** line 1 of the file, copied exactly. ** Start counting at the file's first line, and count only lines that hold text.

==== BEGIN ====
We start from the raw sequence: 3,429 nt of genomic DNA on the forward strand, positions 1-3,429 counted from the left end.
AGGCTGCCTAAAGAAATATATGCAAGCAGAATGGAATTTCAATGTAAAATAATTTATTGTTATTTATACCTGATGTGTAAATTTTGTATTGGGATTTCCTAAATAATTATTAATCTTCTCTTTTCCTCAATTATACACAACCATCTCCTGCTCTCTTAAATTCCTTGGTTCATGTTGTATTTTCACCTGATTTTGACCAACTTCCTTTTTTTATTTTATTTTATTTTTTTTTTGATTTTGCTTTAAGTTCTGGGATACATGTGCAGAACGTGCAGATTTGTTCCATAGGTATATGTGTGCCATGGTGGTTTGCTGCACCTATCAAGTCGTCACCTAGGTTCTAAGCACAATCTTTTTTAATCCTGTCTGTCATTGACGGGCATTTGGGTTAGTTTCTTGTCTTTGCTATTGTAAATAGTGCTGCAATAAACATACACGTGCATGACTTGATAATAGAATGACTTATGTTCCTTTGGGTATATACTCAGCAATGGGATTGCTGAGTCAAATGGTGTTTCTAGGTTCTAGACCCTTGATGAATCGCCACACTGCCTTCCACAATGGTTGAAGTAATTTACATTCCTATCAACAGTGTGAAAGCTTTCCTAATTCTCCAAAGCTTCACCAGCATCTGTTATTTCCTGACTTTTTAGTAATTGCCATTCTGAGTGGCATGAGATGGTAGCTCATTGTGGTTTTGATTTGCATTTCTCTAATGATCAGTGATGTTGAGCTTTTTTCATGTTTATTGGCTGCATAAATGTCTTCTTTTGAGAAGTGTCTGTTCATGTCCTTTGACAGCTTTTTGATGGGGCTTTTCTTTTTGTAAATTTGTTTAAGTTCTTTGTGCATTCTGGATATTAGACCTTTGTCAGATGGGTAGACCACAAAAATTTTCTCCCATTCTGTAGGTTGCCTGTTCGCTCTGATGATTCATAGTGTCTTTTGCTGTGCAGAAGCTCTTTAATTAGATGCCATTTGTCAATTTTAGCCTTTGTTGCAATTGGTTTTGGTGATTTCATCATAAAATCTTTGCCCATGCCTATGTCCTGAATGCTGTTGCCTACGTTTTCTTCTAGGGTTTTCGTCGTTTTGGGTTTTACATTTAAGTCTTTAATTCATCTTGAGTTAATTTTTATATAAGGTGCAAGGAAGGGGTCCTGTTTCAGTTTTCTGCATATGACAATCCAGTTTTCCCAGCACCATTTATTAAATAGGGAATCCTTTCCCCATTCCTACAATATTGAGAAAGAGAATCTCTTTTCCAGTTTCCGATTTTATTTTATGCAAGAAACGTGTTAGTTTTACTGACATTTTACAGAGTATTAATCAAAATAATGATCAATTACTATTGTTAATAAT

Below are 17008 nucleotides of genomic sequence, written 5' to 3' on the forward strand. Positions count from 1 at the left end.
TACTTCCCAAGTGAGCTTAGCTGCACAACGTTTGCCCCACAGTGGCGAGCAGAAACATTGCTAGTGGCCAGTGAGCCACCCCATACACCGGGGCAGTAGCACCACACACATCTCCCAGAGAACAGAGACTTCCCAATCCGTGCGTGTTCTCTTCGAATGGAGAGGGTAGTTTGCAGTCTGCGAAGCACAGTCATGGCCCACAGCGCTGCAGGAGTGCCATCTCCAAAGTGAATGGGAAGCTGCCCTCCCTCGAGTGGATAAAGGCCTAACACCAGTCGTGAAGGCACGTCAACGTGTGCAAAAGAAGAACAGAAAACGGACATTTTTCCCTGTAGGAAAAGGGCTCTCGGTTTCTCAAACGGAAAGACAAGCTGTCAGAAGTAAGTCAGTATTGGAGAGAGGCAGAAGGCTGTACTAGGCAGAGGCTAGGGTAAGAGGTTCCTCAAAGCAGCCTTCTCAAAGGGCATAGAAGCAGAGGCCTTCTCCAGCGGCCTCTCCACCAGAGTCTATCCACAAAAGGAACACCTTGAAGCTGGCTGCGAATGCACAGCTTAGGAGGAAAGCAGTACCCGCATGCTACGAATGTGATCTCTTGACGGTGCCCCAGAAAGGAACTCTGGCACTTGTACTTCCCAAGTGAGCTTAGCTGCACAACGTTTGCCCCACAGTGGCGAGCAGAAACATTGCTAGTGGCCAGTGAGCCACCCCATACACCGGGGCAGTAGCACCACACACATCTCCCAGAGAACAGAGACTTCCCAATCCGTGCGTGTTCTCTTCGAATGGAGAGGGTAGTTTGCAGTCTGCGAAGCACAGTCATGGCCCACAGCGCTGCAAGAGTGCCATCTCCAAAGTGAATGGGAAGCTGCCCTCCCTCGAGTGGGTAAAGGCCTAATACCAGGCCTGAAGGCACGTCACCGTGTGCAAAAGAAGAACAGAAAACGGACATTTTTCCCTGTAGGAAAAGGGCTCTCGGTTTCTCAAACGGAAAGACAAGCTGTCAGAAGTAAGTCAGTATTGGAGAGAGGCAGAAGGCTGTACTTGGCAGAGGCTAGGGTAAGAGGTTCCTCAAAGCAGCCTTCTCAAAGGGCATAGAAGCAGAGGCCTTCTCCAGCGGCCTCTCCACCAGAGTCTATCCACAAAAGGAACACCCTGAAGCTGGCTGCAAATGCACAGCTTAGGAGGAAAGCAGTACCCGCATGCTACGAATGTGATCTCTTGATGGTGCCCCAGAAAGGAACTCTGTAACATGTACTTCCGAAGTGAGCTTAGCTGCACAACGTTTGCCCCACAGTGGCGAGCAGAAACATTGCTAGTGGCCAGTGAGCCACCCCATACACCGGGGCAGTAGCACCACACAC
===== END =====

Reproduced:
We start from the raw sequence: 3,429 nt of genomic DNA on the forward strand, positions 1-3,429 counted from the left end.